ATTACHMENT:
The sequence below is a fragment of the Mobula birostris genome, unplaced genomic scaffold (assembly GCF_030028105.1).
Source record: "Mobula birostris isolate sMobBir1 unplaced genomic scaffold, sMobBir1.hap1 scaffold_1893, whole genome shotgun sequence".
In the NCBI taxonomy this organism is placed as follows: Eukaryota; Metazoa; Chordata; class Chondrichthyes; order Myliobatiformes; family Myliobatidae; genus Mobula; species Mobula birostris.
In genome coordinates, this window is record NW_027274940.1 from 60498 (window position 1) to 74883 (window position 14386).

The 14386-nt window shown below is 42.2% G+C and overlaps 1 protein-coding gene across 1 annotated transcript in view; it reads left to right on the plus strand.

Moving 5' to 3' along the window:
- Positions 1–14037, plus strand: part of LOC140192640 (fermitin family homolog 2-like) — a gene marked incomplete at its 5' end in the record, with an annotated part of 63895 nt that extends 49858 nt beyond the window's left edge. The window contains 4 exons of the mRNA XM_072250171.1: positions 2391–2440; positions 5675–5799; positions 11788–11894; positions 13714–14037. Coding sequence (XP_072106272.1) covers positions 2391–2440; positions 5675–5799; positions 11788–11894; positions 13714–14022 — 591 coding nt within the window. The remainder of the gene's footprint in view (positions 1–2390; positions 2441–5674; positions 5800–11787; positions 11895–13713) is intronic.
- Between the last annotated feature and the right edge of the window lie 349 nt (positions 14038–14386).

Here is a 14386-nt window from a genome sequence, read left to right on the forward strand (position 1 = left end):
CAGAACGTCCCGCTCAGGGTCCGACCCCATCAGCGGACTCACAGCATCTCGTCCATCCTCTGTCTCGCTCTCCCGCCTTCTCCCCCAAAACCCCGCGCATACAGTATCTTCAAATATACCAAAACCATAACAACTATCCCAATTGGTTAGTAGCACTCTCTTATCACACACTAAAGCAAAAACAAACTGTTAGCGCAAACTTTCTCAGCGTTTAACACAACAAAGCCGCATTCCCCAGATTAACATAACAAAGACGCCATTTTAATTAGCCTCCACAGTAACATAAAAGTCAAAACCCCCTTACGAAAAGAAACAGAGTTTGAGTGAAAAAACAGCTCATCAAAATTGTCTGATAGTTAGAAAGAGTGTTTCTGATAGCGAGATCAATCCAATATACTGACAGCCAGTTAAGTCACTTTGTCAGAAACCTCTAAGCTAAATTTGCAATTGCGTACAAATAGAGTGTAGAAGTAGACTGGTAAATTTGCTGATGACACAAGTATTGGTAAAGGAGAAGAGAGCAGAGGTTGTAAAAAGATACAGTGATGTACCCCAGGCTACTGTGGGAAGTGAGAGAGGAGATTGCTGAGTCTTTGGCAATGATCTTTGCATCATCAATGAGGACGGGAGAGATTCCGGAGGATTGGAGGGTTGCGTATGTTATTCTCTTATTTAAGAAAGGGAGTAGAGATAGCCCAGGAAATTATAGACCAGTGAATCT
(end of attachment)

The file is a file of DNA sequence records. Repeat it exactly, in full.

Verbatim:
The sequence below is a fragment of the Mobula birostris genome, unplaced genomic scaffold (assembly GCF_030028105.1).
Source record: "Mobula birostris isolate sMobBir1 unplaced genomic scaffold, sMobBir1.hap1 scaffold_1893, whole genome shotgun sequence".
In the NCBI taxonomy this organism is placed as follows: Eukaryota; Metazoa; Chordata; class Chondrichthyes; order Myliobatiformes; family Myliobatidae; genus Mobula; species Mobula birostris.
In genome coordinates, this window is record NW_027274940.1 from 60498 (window position 1) to 74883 (window position 14386).

The 14386-nt window shown below is 42.2% G+C and overlaps 1 protein-coding gene across 1 annotated transcript in view; it reads left to right on the plus strand.

Moving 5' to 3' along the window:
- Positions 1–14037, plus strand: part of LOC140192640 (fermitin family homolog 2-like) — a gene marked incomplete at its 5' end in the record, with an annotated part of 63895 nt that extends 49858 nt beyond the window's left edge. The window contains 4 exons of the mRNA XM_072250171.1: positions 2391–2440; positions 5675–5799; positions 11788–11894; positions 13714–14037. Coding sequence (XP_072106272.1) covers positions 2391–2440; positions 5675–5799; positions 11788–11894; positions 13714–14022 — 591 coding nt within the window. The remainder of the gene's footprint in view (positions 1–2390; positions 2441–5674; positions 5800–11787; positions 11895–13713) is intronic.
- Between the last annotated feature and the right edge of the window lie 349 nt (positions 14038–14386).

Here is a 14386-nt window from a genome sequence, read left to right on the forward strand (position 1 = left end):
CAGAACGTCCCGCTCAGGGTCCGACCCCATCAGCGGACTCACAGCATCTCGTCCATCCTCTGTCTCGCTCTCCCGCCTTCTCCCCCAAAACCCCGCGCATACAGTATCTTCAAATATACCAAAACCATAACAACTATCCCAATTGGTTAGTAGCACTCTCTTATCACACACTAAAGCAAAAACAAACTGTTAGCGCAAACTTTCTCAGCGTTTAACACAACAAAGCCGCATTCCCCAGATTAACATAACAAAGACGCCATTTTAATTAGCCTCCACAGTAACATAAAAGTCAAAACCCCCTTACGAAAAGAAACAGAGTTTGAGTGAAAAAACAGCTCATCAAAATTGTCTGATAGTTAGAAAGAGTGTTTCTGATAGCGAGATCAATCCAATATACTGACAGCCAGTTAAGTCACTTTGTCAGAAACCTCTAAGCTAAATTTGCAATTGCGTACAAATAGAGTGTAGAAGTAGACTGGTAAATTTGCTGATGACACAAGTATTGGTAAAGGAGAAGAGAGCAGAGGTTGTAAAAAGATACAGTGATGTACCCCAGGCTACTGTGGGAAGTGAGAGAGGAGATTGCTGAGTCTTTGGCAATGATCTTTGCATCATCAATGAGGACGGGAGAGATTCCGGAGGATTGGAGGGTTGCGTATGTTATTCTCTTATTTAAGAAAGGGAGTAGAGATAGCCCAGGAAATTATAGACCAGTGAATCT